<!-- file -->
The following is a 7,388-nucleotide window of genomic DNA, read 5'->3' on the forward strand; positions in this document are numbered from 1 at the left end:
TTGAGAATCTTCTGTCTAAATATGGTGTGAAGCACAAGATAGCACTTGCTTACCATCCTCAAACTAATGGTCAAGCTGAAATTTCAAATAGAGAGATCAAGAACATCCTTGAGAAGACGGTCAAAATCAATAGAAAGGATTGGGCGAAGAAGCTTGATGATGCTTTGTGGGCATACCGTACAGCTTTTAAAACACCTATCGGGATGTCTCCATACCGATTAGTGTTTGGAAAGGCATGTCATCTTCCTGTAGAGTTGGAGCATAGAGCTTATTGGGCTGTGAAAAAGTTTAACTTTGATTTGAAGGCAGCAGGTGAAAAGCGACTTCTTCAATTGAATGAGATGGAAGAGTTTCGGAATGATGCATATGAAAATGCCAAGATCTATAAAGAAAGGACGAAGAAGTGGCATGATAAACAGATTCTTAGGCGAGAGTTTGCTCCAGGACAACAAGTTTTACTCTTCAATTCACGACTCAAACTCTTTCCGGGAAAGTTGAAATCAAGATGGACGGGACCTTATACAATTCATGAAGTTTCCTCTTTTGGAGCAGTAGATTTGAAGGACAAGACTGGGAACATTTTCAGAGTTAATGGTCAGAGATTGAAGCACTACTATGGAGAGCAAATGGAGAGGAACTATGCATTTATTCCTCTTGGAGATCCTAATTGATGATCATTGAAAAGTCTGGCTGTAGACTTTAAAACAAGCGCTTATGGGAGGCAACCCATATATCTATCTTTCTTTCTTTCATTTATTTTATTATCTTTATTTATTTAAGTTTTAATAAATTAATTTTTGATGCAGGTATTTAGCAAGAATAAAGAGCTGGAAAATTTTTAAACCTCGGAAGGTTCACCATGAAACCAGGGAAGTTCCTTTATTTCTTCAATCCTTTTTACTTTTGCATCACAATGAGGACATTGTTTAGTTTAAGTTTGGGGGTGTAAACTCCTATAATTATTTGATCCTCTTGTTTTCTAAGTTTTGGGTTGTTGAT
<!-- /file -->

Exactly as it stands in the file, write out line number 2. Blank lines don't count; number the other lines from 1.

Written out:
TTGAGAATCTTCTGTCTAAATATGGTGTGAAGCACAAGATAGCACTTGCTTACCATCCTCAAACTAATGGTCAAGCTGAAATTTCAAATAGAGAGATCAAGAACATCCTTGAGAAGACGGTCAAAATCAATAGAAAGGATTGGGCGAAGAAGCTTGATGATGCTTTGTGGGCATACCGTACAGCTTTTAAAACACCTATCGGGATGTCTCCATACCGATTAGTGTTTGGAAAGGCATGTCATCTTCCTGTAGAGTTGGAGCATAGAGCTTATTGGGCTGTGAAAAAGTTTAACTTTGATTTGAAGGCAGCAGGTGAAAAGCGACTTCTTCAATTGAATGAGATGGAAGAGTTTCGGAATGATGCATATGAAAATGCCAAGATCTATAAAGAAAGGACGAAGAAGTGGCATGATAAACAGATTCTTAGGCGAGAGTTTGCTCCAGGACAACAAGTTTTACTCTTCAATTCACGACTCAAACTCTTTCCGGGAAAGTTGAAATCAAGATGGACGGGACCTTATACAATTCATGAAGTTTCCTCTTTTGGAGCAGTAGATTTGAAGGACAAGACTGGGAACATTTTCAGAGTTAATGGTCAGAGATTGAAGCACTACTATGGAGAGCAAATGGAGAGGAACTATGCATTTATTCCTCTTGGAGATCCTAATTGATGATCATTGAAAAGTCTGGCTGTAGACTTTAAAACAAGCGCTTATGGGAGGCAACCCATATATCTATCTTTCTTTCTTTCATTTATTTTATTATCTTTATTTATTTAAGTTTTAATAAATTAATTTTTGATGCAGGTATTTAGCAAGAATAAAGAGCTGGAAAATTTTTAAACCTCGGAAGGTTCACCATGAAACCAGGGAAGTTCCTTTATTTCTTCAATCCTTTTTACTTTTGCATCACAATGAGGACATTGTTTAGTTTAAGTTTGGGGGTGTAAACTCCTATAATTATTTGATCCTCTTGTTTTCTAAGTTTTGGGTTGTTGAT